Late Light is the journal of the Brooklyn Institute for Social Research. Our premise is that critical theory is a living, public practice that requires daring experiments of intellect and form across the humanities, arts, and sciences. We are committed to a capacious, heterodox historical materialism. We value writing that asks sincere and salient questions about the world and answers those questions with stylistic ambition and all possible precision. We are interested in the new (but not in novelty for novelty’s sake), the strange (if it is adequate to the strangeness of life as we know it), and the imaginative (so long as imagination is accompanied by ruthless critical integrity). Four kinds of pieces appear in each issue: long, medium, short, and tiny—forming in each edition a new collection of essays, reviews, poems, aphorisms, and marginalia.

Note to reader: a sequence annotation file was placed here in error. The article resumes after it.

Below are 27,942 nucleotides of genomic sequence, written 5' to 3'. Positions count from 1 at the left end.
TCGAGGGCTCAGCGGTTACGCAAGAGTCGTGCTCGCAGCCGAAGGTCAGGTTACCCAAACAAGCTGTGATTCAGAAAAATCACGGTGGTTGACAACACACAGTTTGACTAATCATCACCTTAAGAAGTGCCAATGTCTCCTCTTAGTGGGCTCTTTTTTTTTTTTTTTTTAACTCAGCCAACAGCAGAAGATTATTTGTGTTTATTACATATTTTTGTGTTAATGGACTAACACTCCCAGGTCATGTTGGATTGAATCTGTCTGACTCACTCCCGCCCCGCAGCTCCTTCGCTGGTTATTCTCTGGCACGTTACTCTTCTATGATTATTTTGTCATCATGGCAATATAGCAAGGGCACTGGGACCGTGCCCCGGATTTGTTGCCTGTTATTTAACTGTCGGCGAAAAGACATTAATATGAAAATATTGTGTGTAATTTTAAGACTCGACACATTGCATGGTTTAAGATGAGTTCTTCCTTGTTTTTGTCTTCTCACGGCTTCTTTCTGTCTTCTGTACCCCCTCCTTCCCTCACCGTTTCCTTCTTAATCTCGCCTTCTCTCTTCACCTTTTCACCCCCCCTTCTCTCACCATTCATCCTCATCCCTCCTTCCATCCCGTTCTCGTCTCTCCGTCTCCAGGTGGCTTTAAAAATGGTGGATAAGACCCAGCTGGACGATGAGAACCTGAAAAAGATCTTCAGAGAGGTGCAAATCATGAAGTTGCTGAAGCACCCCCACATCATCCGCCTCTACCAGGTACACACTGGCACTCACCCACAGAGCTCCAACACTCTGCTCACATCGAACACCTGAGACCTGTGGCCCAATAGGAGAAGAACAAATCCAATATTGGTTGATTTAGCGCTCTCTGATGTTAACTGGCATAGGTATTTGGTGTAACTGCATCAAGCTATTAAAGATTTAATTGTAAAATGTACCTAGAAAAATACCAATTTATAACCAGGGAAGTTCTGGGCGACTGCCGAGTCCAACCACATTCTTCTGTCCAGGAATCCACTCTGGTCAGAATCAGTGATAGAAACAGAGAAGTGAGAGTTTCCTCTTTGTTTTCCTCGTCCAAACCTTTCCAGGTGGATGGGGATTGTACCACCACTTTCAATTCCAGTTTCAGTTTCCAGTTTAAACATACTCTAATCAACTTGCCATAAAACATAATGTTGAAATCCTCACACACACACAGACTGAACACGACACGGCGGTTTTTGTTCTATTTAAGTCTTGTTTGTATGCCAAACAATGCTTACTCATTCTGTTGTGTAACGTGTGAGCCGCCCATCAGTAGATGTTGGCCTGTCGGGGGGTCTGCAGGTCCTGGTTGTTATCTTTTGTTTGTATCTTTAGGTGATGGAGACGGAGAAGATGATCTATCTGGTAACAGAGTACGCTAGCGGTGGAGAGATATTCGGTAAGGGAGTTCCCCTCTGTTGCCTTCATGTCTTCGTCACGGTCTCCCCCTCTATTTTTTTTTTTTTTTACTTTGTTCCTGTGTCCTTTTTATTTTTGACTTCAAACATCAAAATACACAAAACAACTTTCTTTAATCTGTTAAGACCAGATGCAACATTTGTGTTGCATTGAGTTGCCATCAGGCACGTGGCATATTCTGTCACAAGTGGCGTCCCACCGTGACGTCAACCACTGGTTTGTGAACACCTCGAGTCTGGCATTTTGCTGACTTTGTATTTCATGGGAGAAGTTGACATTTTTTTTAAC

Our publication works in the tradition of Karl Kraus’s lively, biting Die Fackel (The Torch), an early 20th-century Viennese periodical that mixed genres from high to low, from satirical to analytic. The torch is no longer an emblem of our moment, but there are other ways of lighting the present. Late light is the blue light of screens, the phosphorous of flares, the midnight glow of wildfire, and the light—still possible—of critical reflection.